Auto Policy Exclusions

Having an auto insurance policy shows that you're a responsible driver. It also means that you're complying with your state's requirements for driving on its roadways. However, even if you have auto insurance, there are still instances, called exclusions, when your policy won't provide coverage. Why should exclusions exist in an insurance contract? There are several different reasons for exclusions:

  • help contain the expense of providing insurance;
  • prevent coverage under one type of policy that should be covered elsewhere (such as a homeowners policy); and
  • prohibit coverage for losses that are against public policy.

 

Let's look at these reasons more closely.

Help contain the expense of providing insurance

If your auto policy had to cover every imaginable loss, it would also have an unimaginable premium. Auto insurance is affordable only if insurance companies can exert some control over the losses their policies can be expected to cover. Therefore, automobile policies generally contain exclusions against accidents which involve:

  • injuries caused directly or indirectly by a nuclear weapon, reaction radiation or contamination; or by war, civil war, insurrection, rebellion or revolution.
  • injuries involving any vehicle inside a facility designed for racing while preparing for, or competing in, a race.

 

The first instance involves losses that are beyond any insurance company's ability to control and to pay for. The second instance involves losses that are strictly under an individual's control (so it isn't accidental). Insurance companies certainly want to avoid situations where their customers choose to put themselves and their cars in an excessively dangerous position.

Prevent coverage under one policy when it should be covered elsewhere

Most automobile policies won't provide coverage for a loss or injury which:

  • happens while in a vehicle that has fewer than four wheels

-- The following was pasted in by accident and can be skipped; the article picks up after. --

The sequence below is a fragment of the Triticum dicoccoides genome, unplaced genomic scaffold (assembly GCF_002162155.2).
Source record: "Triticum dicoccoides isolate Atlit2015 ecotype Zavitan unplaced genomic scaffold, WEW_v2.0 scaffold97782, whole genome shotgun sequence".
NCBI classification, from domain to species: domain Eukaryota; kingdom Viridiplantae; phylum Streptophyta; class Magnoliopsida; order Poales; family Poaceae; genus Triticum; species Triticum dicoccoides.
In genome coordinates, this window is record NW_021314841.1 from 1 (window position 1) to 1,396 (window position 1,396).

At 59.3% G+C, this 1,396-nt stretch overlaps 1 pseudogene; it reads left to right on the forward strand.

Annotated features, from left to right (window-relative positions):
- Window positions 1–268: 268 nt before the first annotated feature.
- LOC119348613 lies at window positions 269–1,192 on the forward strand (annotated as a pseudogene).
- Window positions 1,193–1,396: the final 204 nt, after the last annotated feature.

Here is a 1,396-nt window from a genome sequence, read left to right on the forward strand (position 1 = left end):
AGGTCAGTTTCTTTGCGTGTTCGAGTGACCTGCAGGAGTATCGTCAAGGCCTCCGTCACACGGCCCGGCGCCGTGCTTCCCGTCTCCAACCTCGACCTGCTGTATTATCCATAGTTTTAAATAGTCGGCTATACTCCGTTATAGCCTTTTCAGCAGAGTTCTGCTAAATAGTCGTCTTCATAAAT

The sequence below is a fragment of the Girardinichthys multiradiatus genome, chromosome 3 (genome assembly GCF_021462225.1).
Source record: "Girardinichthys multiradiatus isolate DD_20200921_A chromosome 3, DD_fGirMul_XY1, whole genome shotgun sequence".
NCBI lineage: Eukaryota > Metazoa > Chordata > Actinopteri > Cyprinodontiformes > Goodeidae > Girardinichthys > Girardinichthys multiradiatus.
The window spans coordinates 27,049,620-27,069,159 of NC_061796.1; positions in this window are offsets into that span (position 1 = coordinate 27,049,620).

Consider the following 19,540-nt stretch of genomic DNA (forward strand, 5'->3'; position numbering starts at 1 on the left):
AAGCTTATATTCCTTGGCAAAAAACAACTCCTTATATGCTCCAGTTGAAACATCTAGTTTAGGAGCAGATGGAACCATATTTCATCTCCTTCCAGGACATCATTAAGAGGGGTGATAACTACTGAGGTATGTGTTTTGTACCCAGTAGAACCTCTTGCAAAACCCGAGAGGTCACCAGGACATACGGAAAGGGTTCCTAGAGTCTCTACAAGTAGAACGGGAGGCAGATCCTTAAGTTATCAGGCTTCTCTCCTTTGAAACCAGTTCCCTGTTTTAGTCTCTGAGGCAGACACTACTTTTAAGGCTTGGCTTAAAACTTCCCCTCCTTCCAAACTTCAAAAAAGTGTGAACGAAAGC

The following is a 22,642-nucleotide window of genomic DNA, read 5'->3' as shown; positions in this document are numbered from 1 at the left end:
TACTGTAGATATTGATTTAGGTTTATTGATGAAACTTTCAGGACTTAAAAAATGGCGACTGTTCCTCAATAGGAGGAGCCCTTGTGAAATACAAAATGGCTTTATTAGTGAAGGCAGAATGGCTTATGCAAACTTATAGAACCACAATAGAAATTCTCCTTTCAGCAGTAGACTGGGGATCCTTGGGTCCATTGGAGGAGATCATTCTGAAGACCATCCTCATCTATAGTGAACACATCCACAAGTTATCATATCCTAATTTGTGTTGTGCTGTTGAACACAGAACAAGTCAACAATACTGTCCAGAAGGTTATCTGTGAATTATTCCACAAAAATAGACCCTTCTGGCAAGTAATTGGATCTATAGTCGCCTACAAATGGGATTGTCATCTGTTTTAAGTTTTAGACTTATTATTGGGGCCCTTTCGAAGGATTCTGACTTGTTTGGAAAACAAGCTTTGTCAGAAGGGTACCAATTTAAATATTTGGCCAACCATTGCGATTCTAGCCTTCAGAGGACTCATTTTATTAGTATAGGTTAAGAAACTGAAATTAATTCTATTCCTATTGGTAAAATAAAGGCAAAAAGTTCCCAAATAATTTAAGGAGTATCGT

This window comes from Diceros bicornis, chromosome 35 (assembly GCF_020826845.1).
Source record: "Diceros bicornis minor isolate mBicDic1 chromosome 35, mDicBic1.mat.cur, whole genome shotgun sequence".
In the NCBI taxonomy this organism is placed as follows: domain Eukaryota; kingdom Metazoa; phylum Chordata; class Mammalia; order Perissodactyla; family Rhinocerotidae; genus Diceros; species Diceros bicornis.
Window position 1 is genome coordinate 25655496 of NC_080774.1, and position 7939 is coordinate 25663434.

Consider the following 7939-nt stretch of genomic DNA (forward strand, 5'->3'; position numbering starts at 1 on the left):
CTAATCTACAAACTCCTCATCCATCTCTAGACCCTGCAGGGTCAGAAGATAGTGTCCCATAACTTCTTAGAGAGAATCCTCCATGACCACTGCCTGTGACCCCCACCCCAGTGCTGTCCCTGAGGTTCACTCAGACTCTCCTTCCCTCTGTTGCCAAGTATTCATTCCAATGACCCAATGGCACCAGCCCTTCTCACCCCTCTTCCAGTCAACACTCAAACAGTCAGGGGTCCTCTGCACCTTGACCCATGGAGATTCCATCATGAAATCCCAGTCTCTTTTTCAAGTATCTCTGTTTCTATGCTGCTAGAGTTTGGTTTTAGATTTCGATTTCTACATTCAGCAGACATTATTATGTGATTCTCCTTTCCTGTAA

• occurs while the vehicle is transporting persons or property for profit
  • happens while the vehicle is being used as a residence
  • occurs while on the job, and workers compensation coverage is either available or required for the bodily injury
  • takes place while an insured making use of a vehicle he owns or has regular access but the vehicle is not listed on the automobile policy.
  • involves a vehicle that's being used in an insured's "business."

 

These limitations are fair. Their purpose is to make sure that coverage that you buy for your own car, van or truck listed on your policy does not also handle situations that should be addressed by either another person's auto policy, a worker's compensation, a business policy, by a specialty policy (such as racing events coverage) or other types of policies.

Prohibit coverage for losses that are against public policy

Some examples of this reason are when coverage is denied for losses:

  • occurring when the injured person is occupying a vehicle knowing that she or he does not have the vehicle owner's permission
  • that were fraudulently staged by the vehicle's owner in order to collect insurance for "phantom" injuries. 

 

Insurance would be impossible to afford if it were expected to pay for injuries to car thieves or people who fake accidents and injuries.

So remember, without reasonable exclusions, you or I would not be able to enjoy the protection and security that is offered by automobile insurance. If you have questions about exactly what is excluded by your policy, talk to your insurance agent.